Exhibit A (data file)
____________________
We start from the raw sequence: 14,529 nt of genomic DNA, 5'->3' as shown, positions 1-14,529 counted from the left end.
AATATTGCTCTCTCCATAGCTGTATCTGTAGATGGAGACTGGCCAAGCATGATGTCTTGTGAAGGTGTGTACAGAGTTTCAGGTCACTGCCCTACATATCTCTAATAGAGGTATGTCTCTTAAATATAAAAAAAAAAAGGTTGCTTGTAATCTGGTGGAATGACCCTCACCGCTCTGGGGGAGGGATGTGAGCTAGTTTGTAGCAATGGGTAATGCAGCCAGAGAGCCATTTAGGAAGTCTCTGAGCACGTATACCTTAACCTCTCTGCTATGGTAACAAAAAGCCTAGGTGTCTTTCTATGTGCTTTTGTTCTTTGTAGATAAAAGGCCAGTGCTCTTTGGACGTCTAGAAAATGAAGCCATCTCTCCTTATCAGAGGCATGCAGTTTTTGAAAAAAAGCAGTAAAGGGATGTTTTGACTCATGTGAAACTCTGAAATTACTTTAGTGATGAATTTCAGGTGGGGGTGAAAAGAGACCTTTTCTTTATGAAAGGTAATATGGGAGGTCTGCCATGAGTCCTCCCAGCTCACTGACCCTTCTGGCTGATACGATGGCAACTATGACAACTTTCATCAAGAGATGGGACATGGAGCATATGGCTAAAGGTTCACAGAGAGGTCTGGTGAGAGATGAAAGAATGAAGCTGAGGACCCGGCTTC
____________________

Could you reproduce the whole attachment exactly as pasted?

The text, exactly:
We start from the raw sequence: 14,529 nt of genomic DNA, 5'->3' as shown, positions 1-14,529 counted from the left end.
AATATTGCTCTCTCCATAGCTGTATCTGTAGATGGAGACTGGCCAAGCATGATGTCTTGTGAAGGTGTGTACAGAGTTTCAGGTCACTGCCCTACATATCTCTAATAGAGGTATGTCTCTTAAATATAAAAAAAAAAAGGTTGCTTGTAATCTGGTGGAATGACCCTCACCGCTCTGGGGGAGGGATGTGAGCTAGTTTGTAGCAATGGGTAATGCAGCCAGAGAGCCATTTAGGAAGTCTCTGAGCACGTATACCTTAACCTCTCTGCTATGGTAACAAAAAGCCTAGGTGTCTTTCTATGTGCTTTTGTTCTTTGTAGATAAAAGGCCAGTGCTCTTTGGACGTCTAGAAAATGAAGCCATCTCTCCTTATCAGAGGCATGCAGTTTTTGAAAAAAAGCAGTAAAGGGATGTTTTGACTCATGTGAAACTCTGAAATTACTTTAGTGATGAATTTCAGGTGGGGGTGAAAAGAGACCTTTTCTTTATGAAAGGTAATATGGGAGGTCTGCCATGAGTCCTCCCAGCTCACTGACCCTTCTGGCTGATACGATGGCAACTATGACAACTTTCATCAAGAGATGGGACATGGAGCATATGGCTAAAGGTTCACAGAGAGGTCTGGTGAGAGATGAAAGAATGAAGCTGAGGACCCGGCTTC